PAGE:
Wednesday, May 18, 2011

Art House in the Middle of the Street #13: Black Orpheus

There's no grand philosophical project behind Charge Shot!!!'s new feature. Jordasch's mom got him Janus Films' absolutely untouchable Essential Art House box set, and he's going to watch the whole thing. It's a behemoth set, collecting 50 films released since 1956 by one of the first distributors to bring honest-to-goodness world cinema to U.S. shores. The films contained in the collection serve as a crash course in world cinema, encompassing everything from major works of the French New Wave and the Italian Neorealist period to films from lesser-known corners of the filmmaking world, including Brazil and Poland. The collection is 50 discs, weighs 16 pounds, it's dark, and we're wearing sunglasses. Hit it.

It had to happen sometime. I knew at a certain point in my journey through the annals of foreign movie history, I'd have to find a movie that I genuinely disliked.

Not that I haven't struggled to make it through certain weeks. Fires on the Plain was trying (and I can't see myself ever wanting to sit through it again), but I admired its gut-punch effectiveness. A war movie, after all, shouldn't be "endlessly watchable."

And Floating Weeds was perhaps the slowest movie I've ever seen, but I came to truly appreciate it (and actually enjoy it) by the end.

I wasn't confident enough at the time to declare that I couldn't stand The Seventh Seal, but I'll say it now: what a bloated, pretentious piece of poop. It had its moments (the parade of the flagellants was great, and I'll admit the danse macabre was truly poetic), but mostly it was formless and in love with the sound of its own insights.

But the time has come, visitors to the Art House. I'm finally ready to say it: I couldn't stand Black Orpheus.

I'll get this out of the way early: the music is absolutely wonderful. I can't declare myself a bossa nova expert, but I do appreciate a good samba. And boy howdy are there some good-ass sambas here. The songs that run throughout the film, by Luiz Bonfá, Antonio Carlos Jobim, and João Gilberto, are stunning, lively, and best of all, subtle. That third virtue is mostly what prevents the film itself from attaining the first virtue.

To be sure, though, French director Marcel Camus wants his movie to be stunning. He crams it so full of dance numbers, sweeping panoramas, and vivid Technicolor compositions that it practically bursts. But rather than the infectious celebration of Brazilian life it'd life to be, Black Orpheus comes off like the party host who keeps asking you if you're having fun. "How's everything going? Doing okay? You want another dance number? Was the last one not long enough?"

True to its name, Black Orpheus is a retelling of the myth of Orpheus and Eurydice, this time set in the favelas of Brazil's Rio de Janeiro. But this isn't the gritty, lurid Rio of Fernando Meirelles' City of God. No, the Rio of Black Orpheus is about as white-washed and safe as a hotel luau. To call the film's portrayal of the city "toothless" would give you the mistaken impression that it tried to bite you in the first place.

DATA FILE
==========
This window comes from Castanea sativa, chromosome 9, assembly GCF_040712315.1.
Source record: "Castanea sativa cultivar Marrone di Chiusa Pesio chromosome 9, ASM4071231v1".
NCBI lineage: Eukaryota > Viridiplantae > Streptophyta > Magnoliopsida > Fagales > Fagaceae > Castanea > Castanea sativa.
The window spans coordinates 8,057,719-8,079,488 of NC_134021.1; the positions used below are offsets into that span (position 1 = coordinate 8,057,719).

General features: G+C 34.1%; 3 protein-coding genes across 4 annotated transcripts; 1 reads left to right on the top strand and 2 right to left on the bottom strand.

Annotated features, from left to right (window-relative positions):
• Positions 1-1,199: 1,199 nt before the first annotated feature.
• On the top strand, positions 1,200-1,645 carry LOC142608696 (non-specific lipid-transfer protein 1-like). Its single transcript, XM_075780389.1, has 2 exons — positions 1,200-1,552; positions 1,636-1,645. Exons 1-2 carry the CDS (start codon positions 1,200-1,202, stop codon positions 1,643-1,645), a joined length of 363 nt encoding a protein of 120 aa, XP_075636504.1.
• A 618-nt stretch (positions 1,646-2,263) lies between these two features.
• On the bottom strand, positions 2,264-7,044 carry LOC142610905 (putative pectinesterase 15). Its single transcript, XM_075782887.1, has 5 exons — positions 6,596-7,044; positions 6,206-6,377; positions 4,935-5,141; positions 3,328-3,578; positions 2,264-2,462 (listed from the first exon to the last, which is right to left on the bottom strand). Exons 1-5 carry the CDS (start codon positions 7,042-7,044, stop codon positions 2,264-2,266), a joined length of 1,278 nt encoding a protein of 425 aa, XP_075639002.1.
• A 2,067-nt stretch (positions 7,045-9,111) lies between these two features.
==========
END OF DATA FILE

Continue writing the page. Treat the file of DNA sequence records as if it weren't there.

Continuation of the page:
Eurydice (the gorgeous Marpessa Dawn) is a recent émigré to Rio. She's fled her hometown because she believes that Death is pursuing her. Her inaugural trip through the streets of the city is the first indication that the movie has its head in the clouds. The kinetic, vaguely spastic dancing is captivating at first, but Camus just keeps rolling...and rolling and rolling and rolling. Until you realize you've been watching what feels like half an hour of dancing with just a speck of story.

Eventually, though, Eurydice makes her way to the home of her sister (Léa Garcia), where she promptly falls for the rakishly handsome Orpheus (Breno Mello). Orpheus is engaged to Mira (Lourdes de Oliveira), a jealous harpy with huge, um, tracts of land.

On the surface, it all seems fine: Orpheus plays some of those gorgeous songs for Eurydice, who fawns like it's her job. And then, of course, some people dance.

Could you put me in a less offensively-named movie?
But the surface is really all you get in Black Orpheus. Critics of the film have lambasted it for its cultural imperialism, but I see that as a symptom rather than the problem itself. Sure, Camus' portrait of Brazilians as smiling, wafer-thin caricatures is offensive, but there's no depth to be found anywhere in the rest of the film. Camus is so focused on enticing us to hit his brightly-colored piñata that he forgets to put anything in it. Consequently, his characters come across as broadly-drawn, somewhat hysterical schizophrenics, vacillating from murderous anger to rapturous delight without so much as a moment to reflect. It's disorienting and, frankly, amateurish.

Most of all, Black Orpheus is a film that you just want to shut the fuck up. Camus can't go five seconds without piping in an "infectious" samba tune or cutting to yet another dance sequence. There's an actually touching moment late in the film where a heartbroken Orpheus goes to the morgue to visit Eurydice (sorry, spoilers just don't apply to Greek myths). Anyway, though, there's another character in the scene who just won't shut up while Orpheus shares a tragic moment with his beloved. I actually found myself cursing at my TV.

The film has precious few of these quiet moments, and they're almost always interrupted by Camus' desperate need to cram more crap into his already crowded movie. In its clowning, constantly distracted aesthetic, Black Orpheus couldn't help but remind me of bad movie night mainstay Breakin' 2: Electric Boogaloo. Granted, it's not quite that subterranean in its crapitude. But it's certainly the worst thing I've run across in Janus' otherwise excellent set.

Next Week - Black Hamlet! (just kidding; it's Fritz Lang's M)

- Photos courtesy of Movie Goods and 5th Avenue Cinema